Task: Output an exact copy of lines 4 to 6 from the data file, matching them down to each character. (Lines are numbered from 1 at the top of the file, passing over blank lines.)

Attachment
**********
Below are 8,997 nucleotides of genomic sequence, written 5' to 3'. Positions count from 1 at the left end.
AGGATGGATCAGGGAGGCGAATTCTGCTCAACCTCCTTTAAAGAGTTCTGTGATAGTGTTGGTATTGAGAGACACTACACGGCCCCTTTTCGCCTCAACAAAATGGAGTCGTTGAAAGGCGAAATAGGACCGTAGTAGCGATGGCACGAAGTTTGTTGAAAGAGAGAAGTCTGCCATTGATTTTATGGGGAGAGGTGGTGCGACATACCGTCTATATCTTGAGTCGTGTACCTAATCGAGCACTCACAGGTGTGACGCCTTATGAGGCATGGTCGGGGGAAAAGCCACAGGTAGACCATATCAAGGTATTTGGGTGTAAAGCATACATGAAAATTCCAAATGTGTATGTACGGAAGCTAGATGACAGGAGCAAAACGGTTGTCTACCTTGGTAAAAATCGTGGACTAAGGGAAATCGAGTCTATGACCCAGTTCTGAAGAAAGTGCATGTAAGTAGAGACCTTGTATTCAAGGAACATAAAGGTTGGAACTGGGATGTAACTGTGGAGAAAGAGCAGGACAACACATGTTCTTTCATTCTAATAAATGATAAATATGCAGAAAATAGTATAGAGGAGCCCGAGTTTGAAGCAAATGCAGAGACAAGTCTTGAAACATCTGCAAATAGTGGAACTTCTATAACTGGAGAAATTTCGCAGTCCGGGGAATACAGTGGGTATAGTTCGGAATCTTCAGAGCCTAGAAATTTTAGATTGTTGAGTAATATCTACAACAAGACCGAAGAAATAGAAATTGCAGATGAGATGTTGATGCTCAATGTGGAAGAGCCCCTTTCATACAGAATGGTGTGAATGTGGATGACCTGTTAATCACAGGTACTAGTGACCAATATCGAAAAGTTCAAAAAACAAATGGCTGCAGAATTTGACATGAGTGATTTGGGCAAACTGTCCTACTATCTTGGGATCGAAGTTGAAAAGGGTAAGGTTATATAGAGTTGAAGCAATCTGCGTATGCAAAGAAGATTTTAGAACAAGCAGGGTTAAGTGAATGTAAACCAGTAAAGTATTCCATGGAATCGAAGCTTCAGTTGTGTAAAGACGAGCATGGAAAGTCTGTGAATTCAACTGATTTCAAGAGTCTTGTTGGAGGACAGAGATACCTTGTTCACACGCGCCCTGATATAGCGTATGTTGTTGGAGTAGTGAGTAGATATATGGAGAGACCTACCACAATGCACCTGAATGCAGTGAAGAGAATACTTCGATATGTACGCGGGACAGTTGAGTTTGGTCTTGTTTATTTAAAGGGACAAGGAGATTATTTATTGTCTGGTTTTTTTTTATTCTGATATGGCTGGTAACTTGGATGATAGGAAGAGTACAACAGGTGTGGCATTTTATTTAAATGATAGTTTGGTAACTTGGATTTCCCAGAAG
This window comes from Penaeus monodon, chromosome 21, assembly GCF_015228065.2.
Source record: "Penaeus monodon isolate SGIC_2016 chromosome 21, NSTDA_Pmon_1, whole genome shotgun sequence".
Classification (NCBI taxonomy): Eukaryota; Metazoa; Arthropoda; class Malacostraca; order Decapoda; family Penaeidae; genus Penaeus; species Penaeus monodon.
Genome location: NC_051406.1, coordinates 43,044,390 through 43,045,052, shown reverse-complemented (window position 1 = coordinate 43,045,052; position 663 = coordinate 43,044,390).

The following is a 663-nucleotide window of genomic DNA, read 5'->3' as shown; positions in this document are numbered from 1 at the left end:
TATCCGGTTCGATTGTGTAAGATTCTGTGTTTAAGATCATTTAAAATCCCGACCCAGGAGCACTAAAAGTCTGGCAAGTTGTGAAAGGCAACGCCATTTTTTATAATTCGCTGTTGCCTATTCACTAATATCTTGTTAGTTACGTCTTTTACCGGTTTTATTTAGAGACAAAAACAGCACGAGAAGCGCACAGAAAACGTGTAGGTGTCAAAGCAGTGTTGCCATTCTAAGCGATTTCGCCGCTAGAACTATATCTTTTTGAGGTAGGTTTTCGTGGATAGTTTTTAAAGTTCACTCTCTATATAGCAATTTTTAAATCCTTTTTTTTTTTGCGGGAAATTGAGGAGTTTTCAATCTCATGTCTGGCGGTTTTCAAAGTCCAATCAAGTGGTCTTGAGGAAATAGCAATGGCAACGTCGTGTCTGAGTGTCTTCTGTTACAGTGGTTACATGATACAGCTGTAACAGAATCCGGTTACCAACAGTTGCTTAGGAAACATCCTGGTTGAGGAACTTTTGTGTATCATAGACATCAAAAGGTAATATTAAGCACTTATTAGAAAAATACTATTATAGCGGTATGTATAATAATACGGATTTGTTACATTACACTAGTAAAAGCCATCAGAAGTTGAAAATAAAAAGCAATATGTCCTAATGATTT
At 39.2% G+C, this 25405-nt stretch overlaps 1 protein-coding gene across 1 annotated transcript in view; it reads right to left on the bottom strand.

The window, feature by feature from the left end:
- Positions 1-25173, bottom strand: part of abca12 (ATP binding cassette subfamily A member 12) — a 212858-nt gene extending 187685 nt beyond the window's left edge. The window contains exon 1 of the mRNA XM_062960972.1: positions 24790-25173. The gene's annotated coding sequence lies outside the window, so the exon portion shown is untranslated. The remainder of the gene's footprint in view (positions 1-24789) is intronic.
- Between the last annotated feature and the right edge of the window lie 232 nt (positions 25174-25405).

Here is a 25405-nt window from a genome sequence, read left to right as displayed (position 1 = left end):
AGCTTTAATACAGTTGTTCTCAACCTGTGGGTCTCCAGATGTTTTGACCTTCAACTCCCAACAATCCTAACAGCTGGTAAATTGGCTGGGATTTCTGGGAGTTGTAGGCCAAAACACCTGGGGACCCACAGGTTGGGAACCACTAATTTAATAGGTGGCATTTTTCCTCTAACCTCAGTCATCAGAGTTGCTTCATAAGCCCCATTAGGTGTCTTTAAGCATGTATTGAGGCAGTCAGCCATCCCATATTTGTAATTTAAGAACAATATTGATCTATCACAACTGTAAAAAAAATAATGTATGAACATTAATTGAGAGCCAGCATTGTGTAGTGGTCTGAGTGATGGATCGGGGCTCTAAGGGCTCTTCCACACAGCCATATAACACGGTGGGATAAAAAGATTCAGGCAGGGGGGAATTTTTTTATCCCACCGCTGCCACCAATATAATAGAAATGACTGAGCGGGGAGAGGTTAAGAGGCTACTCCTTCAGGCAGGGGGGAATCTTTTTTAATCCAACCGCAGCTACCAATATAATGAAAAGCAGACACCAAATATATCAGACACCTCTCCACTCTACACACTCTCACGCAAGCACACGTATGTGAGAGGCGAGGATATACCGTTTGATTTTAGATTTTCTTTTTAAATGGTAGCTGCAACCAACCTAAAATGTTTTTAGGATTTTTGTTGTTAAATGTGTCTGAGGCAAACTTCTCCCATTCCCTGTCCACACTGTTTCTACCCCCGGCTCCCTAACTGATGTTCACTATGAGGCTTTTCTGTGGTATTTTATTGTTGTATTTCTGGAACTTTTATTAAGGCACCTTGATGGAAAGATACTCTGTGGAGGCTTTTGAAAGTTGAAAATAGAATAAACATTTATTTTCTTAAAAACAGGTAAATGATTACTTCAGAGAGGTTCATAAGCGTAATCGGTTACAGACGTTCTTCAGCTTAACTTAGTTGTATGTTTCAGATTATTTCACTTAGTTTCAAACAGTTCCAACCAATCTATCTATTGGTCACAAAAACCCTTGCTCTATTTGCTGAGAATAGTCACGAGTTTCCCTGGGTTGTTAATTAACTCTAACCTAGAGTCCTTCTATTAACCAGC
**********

Source record: "Penaeus monodon isolate SGIC_2016 chromosome 21, NSTDA_Pmon_1, whole genome shotgun sequence".
Classification (NCBI taxonomy): Eukaryota; Metazoa; Arthropoda; class Malacostraca; order Decapoda; family Penaeidae; genus Penaeus; species Penaeus monodon.
Genome location: NC_051406.1, coordinates 43,044,390 through 43,045,052, shown reverse-complemented (window position 1 = coordinate 43,045,052; position 663 = coordinate 43,044,390).